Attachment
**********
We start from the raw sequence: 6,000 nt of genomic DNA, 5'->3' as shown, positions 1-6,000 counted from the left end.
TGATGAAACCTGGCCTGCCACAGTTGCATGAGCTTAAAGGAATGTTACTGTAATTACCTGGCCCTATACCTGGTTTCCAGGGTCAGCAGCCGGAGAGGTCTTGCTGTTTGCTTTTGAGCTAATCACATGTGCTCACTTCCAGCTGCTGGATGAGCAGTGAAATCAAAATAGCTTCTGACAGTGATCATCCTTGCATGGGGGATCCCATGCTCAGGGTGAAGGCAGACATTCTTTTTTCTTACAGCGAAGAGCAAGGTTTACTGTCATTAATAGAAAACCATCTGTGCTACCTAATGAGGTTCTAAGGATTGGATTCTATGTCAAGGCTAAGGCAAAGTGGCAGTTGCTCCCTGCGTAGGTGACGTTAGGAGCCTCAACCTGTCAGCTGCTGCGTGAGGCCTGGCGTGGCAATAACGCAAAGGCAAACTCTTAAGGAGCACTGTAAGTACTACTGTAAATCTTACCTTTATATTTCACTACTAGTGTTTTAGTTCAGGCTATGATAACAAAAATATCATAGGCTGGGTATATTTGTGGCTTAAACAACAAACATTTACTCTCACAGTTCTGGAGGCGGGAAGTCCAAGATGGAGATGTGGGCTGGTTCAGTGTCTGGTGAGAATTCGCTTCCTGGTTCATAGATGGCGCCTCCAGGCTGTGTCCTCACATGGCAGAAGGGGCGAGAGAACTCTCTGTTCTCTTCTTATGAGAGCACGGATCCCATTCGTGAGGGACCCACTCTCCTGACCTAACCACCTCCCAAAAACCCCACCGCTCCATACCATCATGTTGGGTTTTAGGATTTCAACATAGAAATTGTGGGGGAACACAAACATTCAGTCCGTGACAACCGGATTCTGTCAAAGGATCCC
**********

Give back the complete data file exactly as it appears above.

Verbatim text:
We start from the raw sequence: 6,000 nt of genomic DNA, 5'->3' as shown, positions 1-6,000 counted from the left end.
TGATGAAACCTGGCCTGCCACAGTTGCATGAGCTTAAAGGAATGTTACTGTAATTACCTGGCCCTATACCTGGTTTCCAGGGTCAGCAGCCGGAGAGGTCTTGCTGTTTGCTTTTGAGCTAATCACATGTGCTCACTTCCAGCTGCTGGATGAGCAGTGAAATCAAAATAGCTTCTGACAGTGATCATCCTTGCATGGGGGATCCCATGCTCAGGGTGAAGGCAGACATTCTTTTTTCTTACAGCGAAGAGCAAGGTTTACTGTCATTAATAGAAAACCATCTGTGCTACCTAATGAGGTTCTAAGGATTGGATTCTATGTCAAGGCTAAGGCAAAGTGGCAGTTGCTCCCTGCGTAGGTGACGTTAGGAGCCTCAACCTGTCAGCTGCTGCGTGAGGCCTGGCGTGGCAATAACGCAAAGGCAAACTCTTAAGGAGCACTGTAAGTACTACTGTAAATCTTACCTTTATATTTCACTACTAGTGTTTTAGTTCAGGCTATGATAACAAAAATATCATAGGCTGGGTATATTTGTGGCTTAAACAACAAACATTTACTCTCACAGTTCTGGAGGCGGGAAGTCCAAGATGGAGATGTGGGCTGGTTCAGTGTCTGGTGAGAATTCGCTTCCTGGTTCATAGATGGCGCCTCCAGGCTGTGTCCTCACATGGCAGAAGGGGCGAGAGAACTCTCTGTTCTCTTCTTATGAGAGCACGGATCCCATTCGTGAGGGACCCACTCTCCTGACCTAACCACCTCCCAAAAACCCCACCGCTCCATACCATCATGTTGGGTTTTAGGATTTCAACATAGAAATTGTGGGGGAACACAAACATTCAGTCCGTGACAACCGGATTCTGTCAAAGGATCCC